According to a recent article in The Guardian, titled “Incidents of toddlers shooting others or themselves increasing, data shows,” by Michael Teague, twenty-three toddlers have shot themselves or others so far this year. This is an increase from eighteen shot by this date last year.
As Teague puts it, “it’s difficult to sort out why the numbers are climbing, because the data is [sic] not being authoritatively compiled.” This is meant as an attack on the funding limits put on the Centers for Disease Control for studying gun violence, but apparently the data are being collected with sufficient rigor to allow newspaper reporters to add them up. He goes on to state that 170 children ages eleven and under have been either killed or injured by gunfire in 2016. His source for this information, unfortunately, is a site called Gun Violence Archive that presents such cases with the caveat that “we must limit result sets for the general public. If you would like more information or the full result set, please send an email with your name, organization, project and needs.”
This requirement raises red flags for me, since claims being made to influence public policy are done in public view when they’re done honestly, but let’s say for the moment that all the numbers here are correct. If we want to make things sound dire, we can say that this year’s numbers of toddlers shooting people so far are about a third higher than last year’s and be correct in the saying. That sounds extreme until we remember that the numbers were eighteen and twenty-three. Despite claims of gun control advocates to the contrary, it’s not heartless to observe that these are small numbers, especially when balanced against the some hundred million gun owners in this country. When both figures are small, the difference between them looks huge. And any changes from year to year can appear significant, again until we recall that fluctuations in data over time are expected. A trend isn’t proved until we see a consistent direction in the numbers over a longer period.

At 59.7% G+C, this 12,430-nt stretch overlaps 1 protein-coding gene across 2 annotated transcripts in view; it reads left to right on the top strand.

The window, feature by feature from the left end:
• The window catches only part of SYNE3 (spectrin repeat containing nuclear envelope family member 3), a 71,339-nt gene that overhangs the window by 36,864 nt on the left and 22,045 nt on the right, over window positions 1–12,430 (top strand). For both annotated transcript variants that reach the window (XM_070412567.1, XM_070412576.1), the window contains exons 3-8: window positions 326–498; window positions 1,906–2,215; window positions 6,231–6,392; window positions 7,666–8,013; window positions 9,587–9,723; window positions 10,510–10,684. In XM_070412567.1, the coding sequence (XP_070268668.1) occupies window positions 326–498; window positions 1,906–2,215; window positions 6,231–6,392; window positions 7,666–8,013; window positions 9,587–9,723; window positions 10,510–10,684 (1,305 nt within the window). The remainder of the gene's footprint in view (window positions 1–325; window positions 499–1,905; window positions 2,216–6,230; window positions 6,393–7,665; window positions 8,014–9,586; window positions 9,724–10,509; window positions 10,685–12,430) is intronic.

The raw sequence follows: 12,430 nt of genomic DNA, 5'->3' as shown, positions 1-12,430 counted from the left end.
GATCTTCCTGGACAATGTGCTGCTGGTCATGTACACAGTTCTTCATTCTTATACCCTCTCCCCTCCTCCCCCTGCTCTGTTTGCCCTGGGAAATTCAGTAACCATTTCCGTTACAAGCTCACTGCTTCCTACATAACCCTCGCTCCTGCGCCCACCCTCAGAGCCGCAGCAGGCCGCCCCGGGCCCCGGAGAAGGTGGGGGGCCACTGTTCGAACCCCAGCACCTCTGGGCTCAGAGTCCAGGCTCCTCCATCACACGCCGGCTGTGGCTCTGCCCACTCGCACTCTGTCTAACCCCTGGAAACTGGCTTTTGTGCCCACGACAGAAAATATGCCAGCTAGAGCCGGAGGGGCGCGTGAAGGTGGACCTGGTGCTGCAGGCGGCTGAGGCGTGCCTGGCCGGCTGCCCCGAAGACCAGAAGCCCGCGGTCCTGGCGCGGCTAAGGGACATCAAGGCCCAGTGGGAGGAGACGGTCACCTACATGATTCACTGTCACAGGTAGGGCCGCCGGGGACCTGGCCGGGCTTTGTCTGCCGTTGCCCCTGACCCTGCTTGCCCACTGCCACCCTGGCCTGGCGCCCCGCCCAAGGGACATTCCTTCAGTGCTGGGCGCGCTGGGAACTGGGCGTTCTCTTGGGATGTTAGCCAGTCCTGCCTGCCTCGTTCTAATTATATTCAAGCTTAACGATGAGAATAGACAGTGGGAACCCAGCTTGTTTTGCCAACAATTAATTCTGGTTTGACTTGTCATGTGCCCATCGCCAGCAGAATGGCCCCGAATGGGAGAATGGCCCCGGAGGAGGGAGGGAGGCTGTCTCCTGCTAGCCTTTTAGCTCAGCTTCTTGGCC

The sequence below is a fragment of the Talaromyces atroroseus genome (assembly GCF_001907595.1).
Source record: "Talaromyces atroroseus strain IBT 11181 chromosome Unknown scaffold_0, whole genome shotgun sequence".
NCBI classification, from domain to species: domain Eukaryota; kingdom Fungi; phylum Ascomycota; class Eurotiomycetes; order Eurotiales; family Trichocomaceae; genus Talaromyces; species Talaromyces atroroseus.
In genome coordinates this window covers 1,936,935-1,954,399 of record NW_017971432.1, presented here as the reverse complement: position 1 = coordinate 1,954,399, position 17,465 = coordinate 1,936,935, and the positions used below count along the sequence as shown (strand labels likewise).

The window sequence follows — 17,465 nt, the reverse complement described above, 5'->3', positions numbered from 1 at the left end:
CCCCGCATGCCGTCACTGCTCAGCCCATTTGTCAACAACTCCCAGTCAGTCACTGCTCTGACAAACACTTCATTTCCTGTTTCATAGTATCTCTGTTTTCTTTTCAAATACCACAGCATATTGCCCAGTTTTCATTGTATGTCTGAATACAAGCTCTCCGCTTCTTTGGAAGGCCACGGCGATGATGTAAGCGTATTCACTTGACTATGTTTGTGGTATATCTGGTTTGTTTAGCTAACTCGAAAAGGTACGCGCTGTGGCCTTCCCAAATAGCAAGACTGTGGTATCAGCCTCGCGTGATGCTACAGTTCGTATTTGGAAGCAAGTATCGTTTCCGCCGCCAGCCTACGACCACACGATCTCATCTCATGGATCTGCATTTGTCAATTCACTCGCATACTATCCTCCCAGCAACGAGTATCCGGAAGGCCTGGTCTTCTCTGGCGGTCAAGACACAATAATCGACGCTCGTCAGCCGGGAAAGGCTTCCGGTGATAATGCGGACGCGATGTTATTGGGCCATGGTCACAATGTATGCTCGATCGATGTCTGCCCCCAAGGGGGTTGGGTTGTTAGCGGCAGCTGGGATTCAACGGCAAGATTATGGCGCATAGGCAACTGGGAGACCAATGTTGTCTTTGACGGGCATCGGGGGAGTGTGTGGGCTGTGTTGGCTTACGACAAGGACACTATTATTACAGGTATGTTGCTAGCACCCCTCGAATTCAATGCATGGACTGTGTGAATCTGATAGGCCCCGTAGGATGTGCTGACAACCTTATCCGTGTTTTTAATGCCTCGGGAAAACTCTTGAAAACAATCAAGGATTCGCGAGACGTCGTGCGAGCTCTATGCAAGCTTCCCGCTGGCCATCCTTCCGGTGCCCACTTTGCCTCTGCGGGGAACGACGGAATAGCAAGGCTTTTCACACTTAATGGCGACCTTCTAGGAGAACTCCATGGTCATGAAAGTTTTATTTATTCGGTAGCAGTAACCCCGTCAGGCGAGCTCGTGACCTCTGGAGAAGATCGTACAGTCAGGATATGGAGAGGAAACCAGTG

However, even eighteen toddlers getting their hands on guns—either with or without supervision—is deplorable. Children at this age are still learning the skill to handle tools and lack the emotional maturity to play well with others on their own. In the same way that we don’t want them digging in cabinets and attempting electrical work with forks and outlets, leaving firearms within their reach is an act of gross negligence. If you’re a gun owner, it’s your duty to keep them in places and manners that deny access to toddlers. I hope that statement is obvious to anyone reading this, but even the obvious is good to review when the cost of failure is potentially so high.
Gun control advocates here leap to various answers—more research or more laws—but that’s something that we have to pause to consider. Saying a toddler shouldn’t get ahold of a gun is a clear enough principle that passing a law to mandate it is either superfluous or pointless. People who don’t comprehend this concept or won’t comply with it won’t be stopped by legal demands. And as recent examples have illustrated, there comes an age at which at least some children can use firearms to good effect.
Given the safety record of gun owners—again, a hundred million of us, with accidents that make up a tiny percentage of that total—we have a good argument for saying that new laws aren’t warranted. What is justified is for each of us to remind ourselves and our fellows not to harm innocents, not to allow others to do so, and to keep access to firearms by children limited only to age-appropriate uses.
The views and opinions expressed in this post are those of the author’s and do not necessarily reflect the position of Guns.com.